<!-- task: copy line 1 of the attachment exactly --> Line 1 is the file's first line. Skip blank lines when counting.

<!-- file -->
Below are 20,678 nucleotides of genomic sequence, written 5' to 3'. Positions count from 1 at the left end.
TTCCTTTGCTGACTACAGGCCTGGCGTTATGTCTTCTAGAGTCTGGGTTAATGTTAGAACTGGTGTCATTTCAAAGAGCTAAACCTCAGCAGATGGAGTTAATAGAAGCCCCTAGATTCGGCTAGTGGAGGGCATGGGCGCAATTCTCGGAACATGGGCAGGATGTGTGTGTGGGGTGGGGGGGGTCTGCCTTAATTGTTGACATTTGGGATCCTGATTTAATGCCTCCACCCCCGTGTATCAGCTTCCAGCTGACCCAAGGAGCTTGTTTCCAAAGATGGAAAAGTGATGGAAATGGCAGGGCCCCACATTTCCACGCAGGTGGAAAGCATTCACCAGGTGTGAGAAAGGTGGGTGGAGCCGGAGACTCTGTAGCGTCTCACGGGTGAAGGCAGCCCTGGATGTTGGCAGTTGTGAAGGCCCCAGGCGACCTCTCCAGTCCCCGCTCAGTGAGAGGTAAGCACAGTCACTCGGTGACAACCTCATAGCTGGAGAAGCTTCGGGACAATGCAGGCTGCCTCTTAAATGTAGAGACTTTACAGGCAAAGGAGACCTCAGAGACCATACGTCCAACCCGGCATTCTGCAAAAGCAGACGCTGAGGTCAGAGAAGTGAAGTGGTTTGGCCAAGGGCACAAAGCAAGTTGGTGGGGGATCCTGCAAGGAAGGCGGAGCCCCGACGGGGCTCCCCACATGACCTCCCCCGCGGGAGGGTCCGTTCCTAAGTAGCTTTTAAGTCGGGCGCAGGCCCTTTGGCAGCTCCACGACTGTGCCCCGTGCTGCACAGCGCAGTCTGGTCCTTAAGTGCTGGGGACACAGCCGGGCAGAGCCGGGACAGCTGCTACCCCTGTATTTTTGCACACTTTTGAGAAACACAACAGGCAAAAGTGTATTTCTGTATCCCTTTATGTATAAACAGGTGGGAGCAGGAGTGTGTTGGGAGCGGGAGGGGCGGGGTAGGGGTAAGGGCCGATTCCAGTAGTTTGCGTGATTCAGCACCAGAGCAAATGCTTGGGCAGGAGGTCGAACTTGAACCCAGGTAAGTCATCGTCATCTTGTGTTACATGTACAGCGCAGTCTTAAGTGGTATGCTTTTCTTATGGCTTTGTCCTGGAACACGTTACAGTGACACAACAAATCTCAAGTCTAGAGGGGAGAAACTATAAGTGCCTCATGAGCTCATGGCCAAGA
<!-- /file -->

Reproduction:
Below are 20,678 nucleotides of genomic sequence, written 5' to 3'. Positions count from 1 at the left end.